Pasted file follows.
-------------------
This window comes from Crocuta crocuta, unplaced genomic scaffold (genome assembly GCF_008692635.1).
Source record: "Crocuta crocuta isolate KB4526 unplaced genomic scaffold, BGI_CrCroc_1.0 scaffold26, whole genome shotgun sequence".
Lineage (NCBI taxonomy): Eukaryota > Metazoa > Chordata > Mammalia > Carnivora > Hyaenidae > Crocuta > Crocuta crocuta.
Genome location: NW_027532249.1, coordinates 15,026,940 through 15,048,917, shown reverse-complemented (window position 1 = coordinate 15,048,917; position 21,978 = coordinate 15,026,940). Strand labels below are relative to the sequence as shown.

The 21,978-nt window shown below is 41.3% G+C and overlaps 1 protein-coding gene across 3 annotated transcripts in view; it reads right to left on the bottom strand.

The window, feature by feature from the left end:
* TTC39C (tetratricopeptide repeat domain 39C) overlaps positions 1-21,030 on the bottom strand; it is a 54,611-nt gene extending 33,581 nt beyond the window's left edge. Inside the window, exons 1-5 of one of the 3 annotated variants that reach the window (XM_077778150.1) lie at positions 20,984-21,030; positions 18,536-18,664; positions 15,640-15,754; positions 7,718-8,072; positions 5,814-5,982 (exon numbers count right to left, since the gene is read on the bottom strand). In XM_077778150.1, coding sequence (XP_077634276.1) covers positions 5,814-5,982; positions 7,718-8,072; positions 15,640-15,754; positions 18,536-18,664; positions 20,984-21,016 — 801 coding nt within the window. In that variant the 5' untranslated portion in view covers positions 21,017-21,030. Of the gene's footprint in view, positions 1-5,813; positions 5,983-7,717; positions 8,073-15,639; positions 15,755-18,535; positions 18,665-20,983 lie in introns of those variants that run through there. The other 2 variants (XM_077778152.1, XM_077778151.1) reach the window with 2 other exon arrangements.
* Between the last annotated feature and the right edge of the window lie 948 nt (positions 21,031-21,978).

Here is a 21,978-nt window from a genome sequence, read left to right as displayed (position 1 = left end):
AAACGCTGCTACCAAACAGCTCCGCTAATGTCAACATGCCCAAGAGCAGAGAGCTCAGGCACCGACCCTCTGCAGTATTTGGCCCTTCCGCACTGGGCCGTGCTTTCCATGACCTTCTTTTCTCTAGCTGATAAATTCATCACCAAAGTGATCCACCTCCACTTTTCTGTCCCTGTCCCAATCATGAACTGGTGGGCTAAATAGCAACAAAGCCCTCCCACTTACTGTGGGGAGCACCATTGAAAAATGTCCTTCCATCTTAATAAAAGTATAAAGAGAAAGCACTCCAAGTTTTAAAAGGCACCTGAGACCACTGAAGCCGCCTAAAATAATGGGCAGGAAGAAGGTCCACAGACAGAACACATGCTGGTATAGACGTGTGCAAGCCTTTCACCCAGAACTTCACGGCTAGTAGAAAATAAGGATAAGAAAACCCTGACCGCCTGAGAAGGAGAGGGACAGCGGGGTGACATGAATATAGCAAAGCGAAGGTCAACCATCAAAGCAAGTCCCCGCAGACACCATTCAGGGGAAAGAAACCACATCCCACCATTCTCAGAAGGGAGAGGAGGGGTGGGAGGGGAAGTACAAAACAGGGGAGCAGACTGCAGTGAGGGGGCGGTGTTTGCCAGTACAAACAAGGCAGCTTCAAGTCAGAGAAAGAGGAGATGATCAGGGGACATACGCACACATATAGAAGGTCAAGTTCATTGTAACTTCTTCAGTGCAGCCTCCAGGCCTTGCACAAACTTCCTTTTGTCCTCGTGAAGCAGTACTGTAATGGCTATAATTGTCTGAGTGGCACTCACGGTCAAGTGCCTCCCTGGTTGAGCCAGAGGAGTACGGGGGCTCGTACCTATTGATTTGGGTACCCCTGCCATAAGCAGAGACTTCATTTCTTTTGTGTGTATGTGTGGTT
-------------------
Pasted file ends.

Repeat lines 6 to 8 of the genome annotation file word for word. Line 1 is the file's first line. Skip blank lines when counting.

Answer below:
The window, feature by feature from the left end:
* TTC39C (tetratricopeptide repeat domain 39C) overlaps positions 1-21,030 on the bottom strand; it is a 54,611-nt gene extending 33,581 nt beyond the window's left edge. Inside the window, exons 1-5 of one of the 3 annotated variants that reach the window (XM_077778150.1) lie at positions 20,984-21,030; positions 18,536-18,664; positions 15,640-15,754; positions 7,718-8,072; positions 5,814-5,982 (exon numbers count right to left, since the gene is read on the bottom strand). In XM_077778150.1, coding sequence (XP_077634276.1) covers positions 5,814-5,982; positions 7,718-8,072; positions 15,640-15,754; positions 18,536-18,664; positions 20,984-21,016 — 801 coding nt within the window. In that variant the 5' untranslated portion in view covers positions 21,017-21,030. Of the gene's footprint in view, positions 1-5,813; positions 5,983-7,717; positions 8,073-15,639; positions 15,755-18,535; positions 18,665-20,983 lie in introns of those variants that run through there. The other 2 variants (XM_077778152.1, XM_077778151.1) reach the window with 2 other exon arrangements.
* Between the last annotated feature and the right edge of the window lie 948 nt (positions 21,031-21,978).